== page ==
If you want to believe that the President's economic program is the best way to help the poor, you have every right to believe that. I would be happy to debate the point with you. What is sad, however, is to suggest, as some who have latched onto Colbert's rant have done, that the only way to follow Jesus is to be a liberal Democrat.

If some who wear the label "conservative" have looked down on the poor or treated poor people as lesser beings or selfishly refused to help them, that is wrong. Come to think of it, if liberals have treated poor people badly, that is wrong. None of that is inherent in being conservative or liberal.

I believe that President Obama's economic plan is not a good way to help the poor. My understanding of both economics and human nature informs me in that view. Of course, so does my religion. I agree with my friends that following Jesus necessarily calls on us to take care of the poor and to do so sacrificially. It is just that I believe that liberal Democratic economic policies are perhaps the worst possible way to do it. That is not religion. It is politics and economics.

I am not writing this blog to convince anyone to be a conservative. I don't believe the only way to follow Jesus is to be a conservative. Many of you are good Christian liberal Democrats. I hope you allow me the right to be a good Christian conservative.

It is dangerous to claim that God is on your side in a political discussion. (These claims come from both sides of the aisle, of course. On the same day several friends forwarded me the Colbert rant, I got an email from another friend decrying someone's "Obama-loving atheism.") I don't believe that Jesus' teachings allow us to do that, at least not in this particular political discussion.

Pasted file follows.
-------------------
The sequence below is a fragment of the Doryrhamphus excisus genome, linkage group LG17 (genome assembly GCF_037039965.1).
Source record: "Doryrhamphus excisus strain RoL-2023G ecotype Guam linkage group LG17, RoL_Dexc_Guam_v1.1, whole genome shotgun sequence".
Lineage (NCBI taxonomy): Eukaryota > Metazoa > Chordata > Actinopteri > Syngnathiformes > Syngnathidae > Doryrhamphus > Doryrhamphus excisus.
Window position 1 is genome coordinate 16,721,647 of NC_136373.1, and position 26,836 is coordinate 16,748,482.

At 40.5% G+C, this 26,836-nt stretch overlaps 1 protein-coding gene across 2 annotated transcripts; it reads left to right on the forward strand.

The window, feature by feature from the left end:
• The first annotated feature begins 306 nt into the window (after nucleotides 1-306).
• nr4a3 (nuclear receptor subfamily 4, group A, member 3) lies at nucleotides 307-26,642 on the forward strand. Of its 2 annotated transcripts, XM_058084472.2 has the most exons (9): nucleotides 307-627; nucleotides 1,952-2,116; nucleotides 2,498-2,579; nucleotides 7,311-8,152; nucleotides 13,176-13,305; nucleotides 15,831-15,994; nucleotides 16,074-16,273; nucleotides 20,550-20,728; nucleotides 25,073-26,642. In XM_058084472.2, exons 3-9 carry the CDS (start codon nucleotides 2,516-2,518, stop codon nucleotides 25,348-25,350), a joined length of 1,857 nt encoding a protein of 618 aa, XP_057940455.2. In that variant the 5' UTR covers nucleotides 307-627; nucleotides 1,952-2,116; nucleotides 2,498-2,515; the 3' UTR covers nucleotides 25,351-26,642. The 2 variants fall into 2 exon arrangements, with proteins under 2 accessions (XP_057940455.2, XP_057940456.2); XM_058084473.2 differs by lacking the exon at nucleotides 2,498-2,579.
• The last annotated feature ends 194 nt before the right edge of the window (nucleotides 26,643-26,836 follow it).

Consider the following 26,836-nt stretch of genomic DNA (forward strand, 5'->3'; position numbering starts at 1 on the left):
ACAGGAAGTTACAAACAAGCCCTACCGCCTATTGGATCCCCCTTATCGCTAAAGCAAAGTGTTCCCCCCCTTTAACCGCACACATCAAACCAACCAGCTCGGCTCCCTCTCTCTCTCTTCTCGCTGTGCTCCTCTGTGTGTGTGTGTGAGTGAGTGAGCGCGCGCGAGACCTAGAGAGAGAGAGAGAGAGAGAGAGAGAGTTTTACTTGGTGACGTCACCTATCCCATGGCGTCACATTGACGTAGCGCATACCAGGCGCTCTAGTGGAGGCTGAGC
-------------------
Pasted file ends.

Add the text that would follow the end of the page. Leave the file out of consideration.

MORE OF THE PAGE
A very good friend of mine (who is still a liberal Democrat, despite my efforts) makes a brilliant point about Jesus' "render unto Caesar what is Caesar's and unto God what is God's" response to the question about whether it is right to pay taxes. My friend says this: "These who questioned Jesus were trying to push him onto one side of the fence or the other ... and Jesus, in a fantastic move, demolished the fence."

There is much for us to learn. Jesus is about His father's business, and He is not distracted by lesser things like the divisive political questions of His day or ours. There is no question that Jesus told us also to be about the father's business, which of course includes taking care of the poor. But that is where the Christian unanimity ends. There are many, many ways of taking care of the poor, and some work a lot better than others. And just because the press, or the President, or Stephen Colbert declares that Jesus would have chosen a certain one does not make it so.

Don't try to force Jesus on one side or the other of the fences that we have chosen to build.

Thursday, December 9, 2010

With Friends Like These... : Why Manners Still Matter in Political Discussion